Hardin, J. Nayer. "Our Sister Somayah Kambui Is Gone?" Web log post. Hemp For Victory Now!, 29 Nov. 2008. Web. 22 Feb. 2013. <http://h4v.blogspot.com/2008/11/our-sister-somayah-kambui-is-gone.html>.


State of California v. Martin and LaVonne Victor (Temecula, CA)

posted Feb 22, 2013, 2:33 PM by The Editor   [ updated Feb 25, 2013, 1:02 AM ]

July 18th, 2002. In a unanimous ruling, the California Supreme Court granted medical marijuana patients powerful legal protection against state prosecution for possession and cultivation of marijuana. The court ruled that Prop. 215 is more than just a criminal defense but also provides qualified immunity from prosecution, and that defendants must be found guilty "beyond a reasonable doubt," not merely by "preponderance of evidence," a weaker standard that had previously been used by the courts.

A critical issue left unresolved by Mower is how much marijuana patients may cultivate or possess. In one of the first post-Mower trials in the state, patients Martin and LaVonne Victor of Temecula were denied a pre-trial dismissal by Judge James Warren on account of the fact that the amount of marijuana they had harvested (between 8 and 21 pounds) created a reasonable doubt as to whether they intended to sell it. The Victors say they had never grown marijuana before, and were told by police they could grow 15 plants. Having done so, they say the plants yielded more than expected. A defense fund has been established to cover the costs of their jury trial: Victors’ Legal Defense Fund, c/o MAPP, PO Box 739, Palm Springs CA 92263.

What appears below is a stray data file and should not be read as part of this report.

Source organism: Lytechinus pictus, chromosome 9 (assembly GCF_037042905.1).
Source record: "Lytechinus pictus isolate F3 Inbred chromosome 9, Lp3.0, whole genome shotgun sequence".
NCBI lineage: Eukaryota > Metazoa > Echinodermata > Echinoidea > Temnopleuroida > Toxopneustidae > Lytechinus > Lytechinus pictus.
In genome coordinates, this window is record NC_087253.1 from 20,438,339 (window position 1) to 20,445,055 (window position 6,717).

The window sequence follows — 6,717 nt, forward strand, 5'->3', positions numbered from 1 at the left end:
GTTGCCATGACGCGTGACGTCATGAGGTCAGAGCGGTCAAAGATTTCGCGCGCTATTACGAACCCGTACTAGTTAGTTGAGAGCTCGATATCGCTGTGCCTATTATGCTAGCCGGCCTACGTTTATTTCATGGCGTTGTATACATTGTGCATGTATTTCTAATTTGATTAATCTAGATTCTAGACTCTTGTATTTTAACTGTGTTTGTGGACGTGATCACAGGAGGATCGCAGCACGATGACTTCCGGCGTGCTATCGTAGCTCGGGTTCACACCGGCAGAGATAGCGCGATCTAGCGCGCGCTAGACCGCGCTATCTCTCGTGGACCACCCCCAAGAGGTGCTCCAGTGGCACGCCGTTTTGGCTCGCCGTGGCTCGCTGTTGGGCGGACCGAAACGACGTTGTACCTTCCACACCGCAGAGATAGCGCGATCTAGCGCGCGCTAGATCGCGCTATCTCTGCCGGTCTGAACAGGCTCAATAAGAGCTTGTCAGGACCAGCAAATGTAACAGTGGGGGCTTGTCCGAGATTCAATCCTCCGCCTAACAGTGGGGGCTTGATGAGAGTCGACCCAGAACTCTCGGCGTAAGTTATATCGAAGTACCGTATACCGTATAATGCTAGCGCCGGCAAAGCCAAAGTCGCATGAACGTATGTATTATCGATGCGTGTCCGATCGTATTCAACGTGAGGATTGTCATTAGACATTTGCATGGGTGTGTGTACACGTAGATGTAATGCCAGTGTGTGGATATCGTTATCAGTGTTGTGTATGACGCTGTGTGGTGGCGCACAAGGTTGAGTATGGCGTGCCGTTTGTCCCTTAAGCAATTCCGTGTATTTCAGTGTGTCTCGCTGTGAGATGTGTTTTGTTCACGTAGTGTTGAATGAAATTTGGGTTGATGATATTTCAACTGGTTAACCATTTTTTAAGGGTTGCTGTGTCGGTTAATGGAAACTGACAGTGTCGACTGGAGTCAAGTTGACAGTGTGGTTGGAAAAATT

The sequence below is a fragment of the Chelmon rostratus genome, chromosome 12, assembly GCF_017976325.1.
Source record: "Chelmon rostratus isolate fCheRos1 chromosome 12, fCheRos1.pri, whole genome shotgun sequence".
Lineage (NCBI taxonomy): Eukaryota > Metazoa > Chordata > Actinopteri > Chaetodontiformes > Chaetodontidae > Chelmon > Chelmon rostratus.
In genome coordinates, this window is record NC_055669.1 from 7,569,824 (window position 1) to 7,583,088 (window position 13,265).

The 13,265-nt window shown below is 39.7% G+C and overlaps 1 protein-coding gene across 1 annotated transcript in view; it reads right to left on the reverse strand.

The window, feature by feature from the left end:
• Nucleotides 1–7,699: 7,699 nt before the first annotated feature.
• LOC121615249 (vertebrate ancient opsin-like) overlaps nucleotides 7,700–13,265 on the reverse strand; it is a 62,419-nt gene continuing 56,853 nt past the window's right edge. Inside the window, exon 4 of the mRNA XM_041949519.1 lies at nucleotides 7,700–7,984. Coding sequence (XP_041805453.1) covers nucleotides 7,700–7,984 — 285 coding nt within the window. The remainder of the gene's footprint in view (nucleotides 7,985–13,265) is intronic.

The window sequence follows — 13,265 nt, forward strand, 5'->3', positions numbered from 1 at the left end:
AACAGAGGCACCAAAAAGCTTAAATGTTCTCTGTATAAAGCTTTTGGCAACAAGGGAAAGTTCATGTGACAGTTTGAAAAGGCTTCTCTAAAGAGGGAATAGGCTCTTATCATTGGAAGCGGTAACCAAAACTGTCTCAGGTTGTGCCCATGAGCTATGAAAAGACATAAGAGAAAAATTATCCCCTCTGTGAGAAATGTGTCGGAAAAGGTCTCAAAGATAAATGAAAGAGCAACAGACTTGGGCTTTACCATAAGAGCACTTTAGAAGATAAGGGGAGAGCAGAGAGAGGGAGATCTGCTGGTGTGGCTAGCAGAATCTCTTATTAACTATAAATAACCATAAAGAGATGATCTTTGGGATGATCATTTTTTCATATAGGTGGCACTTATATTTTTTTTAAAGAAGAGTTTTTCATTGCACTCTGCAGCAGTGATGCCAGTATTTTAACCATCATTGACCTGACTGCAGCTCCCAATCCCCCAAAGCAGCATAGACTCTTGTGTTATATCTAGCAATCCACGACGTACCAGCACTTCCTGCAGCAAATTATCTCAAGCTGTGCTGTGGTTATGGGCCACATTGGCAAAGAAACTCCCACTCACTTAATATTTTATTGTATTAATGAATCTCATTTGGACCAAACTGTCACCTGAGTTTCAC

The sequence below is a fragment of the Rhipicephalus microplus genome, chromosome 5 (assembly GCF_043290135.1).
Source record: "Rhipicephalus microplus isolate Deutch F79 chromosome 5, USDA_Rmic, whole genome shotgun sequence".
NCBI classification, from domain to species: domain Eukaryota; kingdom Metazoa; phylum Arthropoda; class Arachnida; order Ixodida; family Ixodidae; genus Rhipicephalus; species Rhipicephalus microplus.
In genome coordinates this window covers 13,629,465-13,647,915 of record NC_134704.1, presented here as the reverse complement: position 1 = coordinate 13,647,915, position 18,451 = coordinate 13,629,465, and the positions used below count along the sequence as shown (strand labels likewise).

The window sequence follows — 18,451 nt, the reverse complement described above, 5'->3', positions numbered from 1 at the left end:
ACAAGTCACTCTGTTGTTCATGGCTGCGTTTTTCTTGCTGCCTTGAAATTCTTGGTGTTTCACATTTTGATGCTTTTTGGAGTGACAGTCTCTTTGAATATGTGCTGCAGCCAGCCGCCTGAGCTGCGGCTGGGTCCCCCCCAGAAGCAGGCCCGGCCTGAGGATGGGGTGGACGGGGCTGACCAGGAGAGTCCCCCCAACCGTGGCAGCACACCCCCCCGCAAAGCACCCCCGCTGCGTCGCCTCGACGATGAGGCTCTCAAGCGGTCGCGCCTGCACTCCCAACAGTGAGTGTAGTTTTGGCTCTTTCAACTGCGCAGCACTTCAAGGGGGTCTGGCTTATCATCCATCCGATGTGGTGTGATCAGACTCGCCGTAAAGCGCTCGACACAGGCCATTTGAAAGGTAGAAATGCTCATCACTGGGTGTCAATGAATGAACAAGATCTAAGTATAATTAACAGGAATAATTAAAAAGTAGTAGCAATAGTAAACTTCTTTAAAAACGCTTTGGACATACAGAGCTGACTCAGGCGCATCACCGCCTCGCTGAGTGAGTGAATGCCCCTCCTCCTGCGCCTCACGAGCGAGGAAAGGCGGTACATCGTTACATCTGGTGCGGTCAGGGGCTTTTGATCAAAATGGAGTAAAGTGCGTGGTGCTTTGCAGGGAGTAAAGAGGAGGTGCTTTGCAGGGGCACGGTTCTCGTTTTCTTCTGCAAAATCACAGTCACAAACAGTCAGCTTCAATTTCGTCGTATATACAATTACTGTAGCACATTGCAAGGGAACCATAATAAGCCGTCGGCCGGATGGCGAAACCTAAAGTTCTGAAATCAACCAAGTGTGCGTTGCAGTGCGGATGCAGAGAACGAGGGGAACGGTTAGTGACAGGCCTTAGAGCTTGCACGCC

Information courtesy of CANORML.org.

State of California v. Jason Browne (2002, Sonoma County, CA)

posted Feb 22, 2013, 2:33 PM by The Editor   [ updated Feb 25, 2013, 12:50 AM ]

July 18th, 2002. In a unanimous ruling, the California Supreme Court granted medical marijuana patients powerful legal protection against state prosecution for possession and cultivation of marijuana. The court ruled that Prop. 215 is more than just a criminal defense but also provides qualified immunity from prosecution.

Patient cultivator Jason Browne has filed a complaint against Sonoma County sheriff’s deputies Steven Gossett and Andrea Salas for raiding and destroying his medical garden on July 18th, the same day as the Mower decision. Browne, who had been involved in efforts to establish legal medical gardens in Humboldt County, charges that the deputies falsified his record to obtain the search warrant, wrongly claiming that he had been arrested and charged for prior marijuana violations.

Information courtesy of CANORML.org.

State of California v. Marvin Chavez (1999-20??, Orange County, CA)

posted Feb 22, 2013, 2:23 PM by The Editor   [ updated Feb 22, 2013, 2:32 PM ]